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Introduction

 
Introduction

Chapter: 1 - Introduction

Subchapter: 1 - Introduction

Each of our lives is a story. We journey along a road of experiences and emotions, passing significant milestones along the way. When suddenly, the road beneath our feet takes a sharp turn, breaking from what was once certain.

Breast cancer causes this break. Perspective ruthlessly shifts; you and your loved ones see the road differently than before.

However, we see the road has not ended–it continues on through new hills and new valleys. We know that life has done this before, curiously forcing us into foreign places and down roads that seemed impassable. Yet somehow these challenges become fertile soil where seeds of strength, love, and resilience mature and grow strong.

Remember, this is a road that has been traversed by thousands of women, women with full lives and loved ones. Women whose dreams–whose lives–were threatened by breast cancer. Women who now share stories of endurance and hope.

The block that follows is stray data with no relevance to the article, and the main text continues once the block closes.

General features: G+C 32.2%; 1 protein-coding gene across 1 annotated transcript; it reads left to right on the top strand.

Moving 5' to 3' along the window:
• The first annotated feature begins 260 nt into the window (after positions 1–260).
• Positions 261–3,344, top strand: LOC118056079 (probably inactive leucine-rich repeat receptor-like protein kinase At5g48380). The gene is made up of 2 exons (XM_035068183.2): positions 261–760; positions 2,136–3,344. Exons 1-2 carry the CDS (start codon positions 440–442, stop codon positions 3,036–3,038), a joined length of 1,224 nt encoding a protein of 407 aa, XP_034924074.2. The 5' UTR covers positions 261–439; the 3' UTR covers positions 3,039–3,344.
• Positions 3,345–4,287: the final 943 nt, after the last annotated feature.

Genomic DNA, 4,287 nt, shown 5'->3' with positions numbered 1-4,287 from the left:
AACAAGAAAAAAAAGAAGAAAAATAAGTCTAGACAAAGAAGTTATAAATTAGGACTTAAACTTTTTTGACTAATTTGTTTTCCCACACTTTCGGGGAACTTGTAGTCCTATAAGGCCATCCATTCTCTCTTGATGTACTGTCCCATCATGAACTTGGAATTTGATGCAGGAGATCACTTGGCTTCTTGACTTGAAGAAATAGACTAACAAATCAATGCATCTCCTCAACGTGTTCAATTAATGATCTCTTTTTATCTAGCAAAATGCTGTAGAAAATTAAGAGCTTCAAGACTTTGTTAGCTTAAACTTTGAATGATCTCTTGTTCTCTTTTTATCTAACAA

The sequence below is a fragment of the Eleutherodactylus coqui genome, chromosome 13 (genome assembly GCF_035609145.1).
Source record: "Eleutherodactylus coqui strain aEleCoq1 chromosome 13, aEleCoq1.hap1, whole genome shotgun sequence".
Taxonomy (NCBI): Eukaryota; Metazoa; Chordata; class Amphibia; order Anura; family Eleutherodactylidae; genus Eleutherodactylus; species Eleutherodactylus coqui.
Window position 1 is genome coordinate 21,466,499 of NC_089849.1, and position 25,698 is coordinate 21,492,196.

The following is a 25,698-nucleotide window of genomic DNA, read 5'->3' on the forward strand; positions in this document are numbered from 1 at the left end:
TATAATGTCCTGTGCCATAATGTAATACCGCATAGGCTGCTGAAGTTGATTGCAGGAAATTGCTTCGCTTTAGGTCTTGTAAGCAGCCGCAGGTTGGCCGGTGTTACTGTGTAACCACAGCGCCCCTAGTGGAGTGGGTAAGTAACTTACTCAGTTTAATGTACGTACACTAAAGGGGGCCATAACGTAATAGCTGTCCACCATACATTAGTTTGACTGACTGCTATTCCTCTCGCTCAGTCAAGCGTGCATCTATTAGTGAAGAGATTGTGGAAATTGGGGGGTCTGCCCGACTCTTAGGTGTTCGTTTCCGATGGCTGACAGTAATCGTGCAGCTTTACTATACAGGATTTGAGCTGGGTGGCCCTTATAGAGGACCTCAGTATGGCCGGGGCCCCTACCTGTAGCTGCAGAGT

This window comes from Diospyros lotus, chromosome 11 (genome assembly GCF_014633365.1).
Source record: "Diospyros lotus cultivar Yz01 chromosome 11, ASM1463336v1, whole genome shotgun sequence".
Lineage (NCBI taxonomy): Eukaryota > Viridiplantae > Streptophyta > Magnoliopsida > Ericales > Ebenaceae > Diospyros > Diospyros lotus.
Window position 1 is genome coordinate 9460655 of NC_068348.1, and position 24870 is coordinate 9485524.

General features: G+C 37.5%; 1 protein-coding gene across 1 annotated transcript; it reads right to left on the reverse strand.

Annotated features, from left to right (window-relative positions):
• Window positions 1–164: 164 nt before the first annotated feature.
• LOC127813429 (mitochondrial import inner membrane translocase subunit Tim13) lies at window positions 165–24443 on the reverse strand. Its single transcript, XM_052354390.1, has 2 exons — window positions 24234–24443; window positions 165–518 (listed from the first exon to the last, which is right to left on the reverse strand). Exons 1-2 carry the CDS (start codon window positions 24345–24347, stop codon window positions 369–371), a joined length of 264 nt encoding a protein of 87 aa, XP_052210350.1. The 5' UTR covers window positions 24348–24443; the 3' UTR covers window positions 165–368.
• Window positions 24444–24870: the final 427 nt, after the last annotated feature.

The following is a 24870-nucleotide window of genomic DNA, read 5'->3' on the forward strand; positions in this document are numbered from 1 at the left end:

Beyond the Shock® is first and foremost a resource for women who have been diagnosed with breast cancer. Secondly, it is for their loved ones to gain a better understanding of the disease and to feel a stronger sense of connection. Finally, it is for doctors to reinforce their instruction and advice.

This is the first of a series of videos, divided up into chapters and sub-chapters. These videos will provide information for you to process, share and use to your own benefit. You will learn about breast cancer: it’s types and stages, how it grows, how it is diagnosed, and how it is treated. More than anything else, Beyond the Shock® is a place to gain knowledge for today and receive hope for tomorrow.

Related Questions

  • Peter P Profile

    do you believe there should male breast cancer awareness and education programs made available for men and their partners?

    Asked by anonymous

    Learning About Breast Cancer
    over 7 years 4 answers
    • View all 4 answers
    • Diana Foster Payne Profile
      anonymous
      Stage 4 Patient